The Future of 3D Printed Medicine

29 June 2023

Dr Jared Miles and PhD candidate Liam Krueger from UQ's School of Pharmacy spoke to 2ser radio about how 3D printing could improve personalised healthcare.

Dr Miles said 3D printing could provide better outcomes for patients.

"Both myself and Liam and are pharmacists so we see it all the time, where unfortunately patients who could really do with very specific doses on their medication are having to use doses that are a bit too high or go up too quickly," Dr Miles said.

"We can see them get side effects, and sometimes they can get through and adjust, but a lot of the time it's too much for them and they end up having to stop their treatment and not really getting the treatment they need at the time.

"So I think 3D printing is where we can really utilise this to customise doses and help actually improve the treatment for these people," Dr Miles said.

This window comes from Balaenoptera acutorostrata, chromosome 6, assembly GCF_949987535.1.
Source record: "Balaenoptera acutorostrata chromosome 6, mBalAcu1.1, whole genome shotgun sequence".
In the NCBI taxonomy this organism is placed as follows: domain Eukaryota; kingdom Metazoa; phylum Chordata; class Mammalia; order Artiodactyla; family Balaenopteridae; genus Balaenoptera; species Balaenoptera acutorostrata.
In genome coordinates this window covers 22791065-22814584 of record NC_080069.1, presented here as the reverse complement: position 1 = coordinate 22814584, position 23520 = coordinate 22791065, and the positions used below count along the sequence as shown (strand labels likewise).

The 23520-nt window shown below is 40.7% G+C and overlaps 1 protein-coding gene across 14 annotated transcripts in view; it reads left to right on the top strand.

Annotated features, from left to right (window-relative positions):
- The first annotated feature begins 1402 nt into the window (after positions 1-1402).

Mr Krueger said the technology can be used to create specific doses, tailored to a patient's needs.

"Basically when we are 3D printing we can scale the tablets in their size very precisely and that means we can change the dose to basically anywhere between where existing doses would be," Mr Krueger said.

"So you wouldn't have to jump from one dose and then, for example, the only next dose in a higher strength is actually double the previous dose.

"It can be a very gradual process with 3D printing, so you can increase it by as little as you need to for any particular medication," Mr Krueger said.

Listen to the interview

This story also featured in Medical Republic, ABC radio and Yahoo.